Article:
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Peptide Vaccines Bring New Hope to Cancer Patients

Malignant tumors are a major disease that seriously threatens human life and health. Its incidence rate is still on the rise, and the treatment methods such as surgery, radiotherapy, chemotherapy, targeted therapy and immunotherapy are constantly updated. In recent years, immunotherapy has been considered the most promising tumor treatment method after surgery, radiotherapy, chemotherapy, and targeted therapy. 

Cell therapies represented by CART have shown high response rates in hematological tumors, and tumor vaccines represented by new antigen vaccines have also made positive progress in clinical research. Immune Checkpoint inhibitors represented by PD-1 antibodies have also shown good therapeutic effects in various tumors.

The Emergence of Peptide Vaccines

However, due to the high molecular weight and long half-life of antibody drugs, it is difficult for patients to withdraw drugs in a timely manner once they develop resistance. The molecular weight of peptide drugs is between protein macromolecules and small molecule compounds, and they have a short half-life and high biological safety, making them important candidates for immune checkpoint inhibitors.

In addition, peptides are also the main components that play a role in tumor antigens, and the development of peptide vaccines will also bring hope to cancer patients.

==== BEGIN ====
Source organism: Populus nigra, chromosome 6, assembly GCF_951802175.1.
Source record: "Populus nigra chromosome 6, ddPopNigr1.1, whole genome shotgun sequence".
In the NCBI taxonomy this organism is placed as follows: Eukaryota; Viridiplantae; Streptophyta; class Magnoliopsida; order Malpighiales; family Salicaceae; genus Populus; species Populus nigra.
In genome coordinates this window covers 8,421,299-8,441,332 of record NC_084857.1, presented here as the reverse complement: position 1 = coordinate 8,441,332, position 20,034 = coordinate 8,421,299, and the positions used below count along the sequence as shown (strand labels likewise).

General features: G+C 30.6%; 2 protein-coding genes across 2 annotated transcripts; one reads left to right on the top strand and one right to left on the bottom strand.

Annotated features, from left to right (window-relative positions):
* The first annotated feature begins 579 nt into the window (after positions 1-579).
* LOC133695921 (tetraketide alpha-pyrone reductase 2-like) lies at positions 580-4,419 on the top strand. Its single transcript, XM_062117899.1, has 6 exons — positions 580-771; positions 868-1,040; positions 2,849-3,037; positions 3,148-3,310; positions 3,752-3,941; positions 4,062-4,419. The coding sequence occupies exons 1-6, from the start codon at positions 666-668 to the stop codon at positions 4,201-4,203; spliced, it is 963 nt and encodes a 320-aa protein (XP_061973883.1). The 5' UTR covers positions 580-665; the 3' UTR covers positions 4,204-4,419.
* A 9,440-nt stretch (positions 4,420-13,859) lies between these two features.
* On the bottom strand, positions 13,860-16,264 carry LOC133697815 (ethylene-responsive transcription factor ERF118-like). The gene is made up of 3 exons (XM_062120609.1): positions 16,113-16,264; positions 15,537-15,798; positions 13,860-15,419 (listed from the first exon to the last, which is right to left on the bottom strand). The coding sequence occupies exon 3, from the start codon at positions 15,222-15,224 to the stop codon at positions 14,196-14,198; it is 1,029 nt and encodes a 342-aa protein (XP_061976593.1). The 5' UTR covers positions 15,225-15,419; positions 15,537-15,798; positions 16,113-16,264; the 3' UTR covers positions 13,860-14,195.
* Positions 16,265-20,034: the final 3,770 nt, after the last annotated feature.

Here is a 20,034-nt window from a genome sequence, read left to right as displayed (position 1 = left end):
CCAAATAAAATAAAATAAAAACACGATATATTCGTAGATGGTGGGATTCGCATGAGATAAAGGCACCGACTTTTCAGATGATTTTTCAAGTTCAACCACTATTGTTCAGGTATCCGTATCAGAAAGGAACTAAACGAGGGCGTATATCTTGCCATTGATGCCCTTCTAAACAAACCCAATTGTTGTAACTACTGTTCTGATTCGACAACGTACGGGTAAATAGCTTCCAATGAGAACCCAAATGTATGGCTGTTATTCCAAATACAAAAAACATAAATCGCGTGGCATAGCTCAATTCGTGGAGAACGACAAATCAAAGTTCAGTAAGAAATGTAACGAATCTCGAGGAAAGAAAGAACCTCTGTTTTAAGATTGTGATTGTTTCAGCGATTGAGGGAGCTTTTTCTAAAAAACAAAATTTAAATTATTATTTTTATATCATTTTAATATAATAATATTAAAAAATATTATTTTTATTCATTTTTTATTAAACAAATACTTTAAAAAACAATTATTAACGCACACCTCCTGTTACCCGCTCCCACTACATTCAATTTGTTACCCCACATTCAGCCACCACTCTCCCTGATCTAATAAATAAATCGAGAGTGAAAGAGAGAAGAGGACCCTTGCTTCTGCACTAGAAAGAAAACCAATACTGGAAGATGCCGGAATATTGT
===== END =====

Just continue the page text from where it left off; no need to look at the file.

Keywords: tumor, immunotherapy, peptide drugs, peptide vaccines, immune checkpoints

Problems With Peptide Molecules

In recent years, in addition to immune checkpoint inhibitors represented by monoclonal antibodies, peptide drugs have also gradually attracted attention. Traditional peptide drugs composed of L-shaped natural amino acids are prone to enzymatic degradation in the body and difficult to administer orally, which are two major challenges limiting their clinical application.

This article summarizes the research progress and application of peptide drugs in immune checkpoint inhibitors, including single target peptide blockers, bifunctional peptide blockers, self-assembled peptides, and the application of immune checkpoint peptides in tumor diagnosis, providing new ideas for the application of peptide drugs in tumor immunotherapy.

1. Single Target Peptide

High throughput display screening technology plays a very important role in the screening of immune checkpoint blocking peptides. Tao et al. used phage display technology to screen and obtain peptide P-F4 targeting PD-1; Liu et al. used the same method to obtain peptide CLP002 targeting PD-L1.

However, the above peptides are linear peptides composed of L-shaped amino acids, with poor conformational and anti enzymatic stability. In order to synthesize more stable peptides, cyclic peptides are a good choice. The Omizzur Peptide research team used a phage displayed cyclic peptide library to obtain a cyclic peptide blocker C8 targeting PD-1, which can exert good anti-tumor effects in various tumor models. PD-1/PDL1 peptide blockers are expected to provide highly promising candidate drugs for tumor immunotherapy.

2. Bifunctional Peptides

Bispecific antibodies are currently a hot topic in the research and development of antibody drugs, and multiple bispecific antibodies have been approved by the US Food and Drug Administration (FDA) for clinical research. Similar to bispecific antibodies, bifunctional peptides couple peptide molecules targeting two functionally related or complementary targets. The coupled peptides not only retain the functional activity of single target peptides, but also increase their stability and half-life.